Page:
The evolution in Cuyp’s style is evident in a comparison of this painting of the mid-1650s with his River Landscape with Cows from the late 1640s [fig. 3]. Although both paintings portray a realm where man, animal, and nature coexist in peaceful harmony, the impact of the two works is strikingly different. The emphasis of the earlier work is on the dramatic sky, with shafts of light breaking through billowing clouds. In this later painting Cuyp has emphasized the quiet stillness of the air warmed by the sun—an effect he has reinforced by silhouetting the cattle prominently against the golden sky and by using muted tones in the distant river valley. The single puffy cloud formation that floats above the land is more decorative than real, a characteristic that becomes quite pronounced in his Arcadian images of the mid-1650s.[5]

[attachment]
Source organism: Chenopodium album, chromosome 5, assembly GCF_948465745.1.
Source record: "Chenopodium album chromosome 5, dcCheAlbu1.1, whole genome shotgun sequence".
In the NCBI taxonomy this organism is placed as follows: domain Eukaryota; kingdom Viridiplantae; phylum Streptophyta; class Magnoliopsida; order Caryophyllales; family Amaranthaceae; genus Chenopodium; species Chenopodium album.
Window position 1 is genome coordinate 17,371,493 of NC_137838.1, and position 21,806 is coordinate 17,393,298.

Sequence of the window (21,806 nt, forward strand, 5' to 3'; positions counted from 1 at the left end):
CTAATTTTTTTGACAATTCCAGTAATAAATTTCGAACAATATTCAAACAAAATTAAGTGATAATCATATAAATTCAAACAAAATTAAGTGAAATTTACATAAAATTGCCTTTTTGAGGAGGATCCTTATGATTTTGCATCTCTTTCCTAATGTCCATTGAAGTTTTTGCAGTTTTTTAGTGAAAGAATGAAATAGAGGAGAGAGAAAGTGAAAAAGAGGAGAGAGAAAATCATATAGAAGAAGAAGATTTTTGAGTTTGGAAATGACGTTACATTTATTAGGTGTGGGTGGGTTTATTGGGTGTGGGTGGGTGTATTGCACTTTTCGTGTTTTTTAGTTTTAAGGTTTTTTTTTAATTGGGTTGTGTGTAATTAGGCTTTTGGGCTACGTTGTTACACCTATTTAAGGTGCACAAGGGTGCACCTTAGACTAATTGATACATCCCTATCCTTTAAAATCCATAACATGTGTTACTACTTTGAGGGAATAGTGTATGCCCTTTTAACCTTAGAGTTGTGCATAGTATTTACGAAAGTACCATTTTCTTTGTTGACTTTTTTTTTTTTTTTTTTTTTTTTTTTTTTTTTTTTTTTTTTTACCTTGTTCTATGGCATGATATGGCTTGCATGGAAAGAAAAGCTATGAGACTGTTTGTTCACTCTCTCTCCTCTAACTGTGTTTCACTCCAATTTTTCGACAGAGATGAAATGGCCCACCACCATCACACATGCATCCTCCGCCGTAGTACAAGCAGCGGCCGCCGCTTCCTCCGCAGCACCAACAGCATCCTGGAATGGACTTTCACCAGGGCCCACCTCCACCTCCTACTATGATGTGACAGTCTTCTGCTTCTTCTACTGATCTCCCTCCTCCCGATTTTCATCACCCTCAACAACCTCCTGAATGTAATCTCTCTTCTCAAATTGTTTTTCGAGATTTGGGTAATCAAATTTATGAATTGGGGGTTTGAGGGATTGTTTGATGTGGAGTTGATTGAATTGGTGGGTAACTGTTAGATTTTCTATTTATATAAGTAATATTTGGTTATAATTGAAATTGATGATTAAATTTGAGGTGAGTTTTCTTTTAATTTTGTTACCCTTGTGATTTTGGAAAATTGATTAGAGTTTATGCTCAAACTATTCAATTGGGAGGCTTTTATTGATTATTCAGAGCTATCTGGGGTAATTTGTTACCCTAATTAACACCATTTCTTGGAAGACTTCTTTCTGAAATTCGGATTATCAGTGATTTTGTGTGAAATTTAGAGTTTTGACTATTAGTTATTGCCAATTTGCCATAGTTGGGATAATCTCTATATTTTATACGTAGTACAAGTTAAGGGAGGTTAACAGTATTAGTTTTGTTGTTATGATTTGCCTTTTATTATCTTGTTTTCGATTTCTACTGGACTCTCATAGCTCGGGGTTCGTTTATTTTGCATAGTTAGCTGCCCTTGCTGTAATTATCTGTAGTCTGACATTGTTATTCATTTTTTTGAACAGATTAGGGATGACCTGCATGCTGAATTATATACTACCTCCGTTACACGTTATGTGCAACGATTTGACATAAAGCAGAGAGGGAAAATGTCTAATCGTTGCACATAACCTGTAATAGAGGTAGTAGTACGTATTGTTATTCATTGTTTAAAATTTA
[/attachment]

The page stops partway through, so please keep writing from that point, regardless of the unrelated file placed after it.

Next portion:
Despite the evocative quality of Landscape with Herdsmen, the setting is based on a real place: the valley of the Rhine River near the towns of Cleves and Calcar, not far from the Dutch border. In the early 1640s, when Cuyp first visited this broad river valley dotted with towns, churches, and windmills, he recorded his impressions in a series of large panoramic drawings that were once part of a sketchbook. Years later, when Cuyp painted Landscape with Herdsmen, he referred to one of these drawings: a view of Calcar with Monterberg, a hill on which stood the ruins of the castle of the dukes of Cleves, rising in the distance [fig. 4]. Nevertheless, atmosphere, not topography, was Cuyp’s primary concern in this luminous painting, for Monterberg almost disappears from view beyond the gentle haze emanating from the river valley. The quiet, reflective quality of this scene captures the essence of Cuyp’s ideals of the Dutch Arcadia, an approach to landscape that characterizes the artist’s work throughout the rest of his career.[6]

Arthur K. Wheelock Jr.

June 30, 2017

Inscription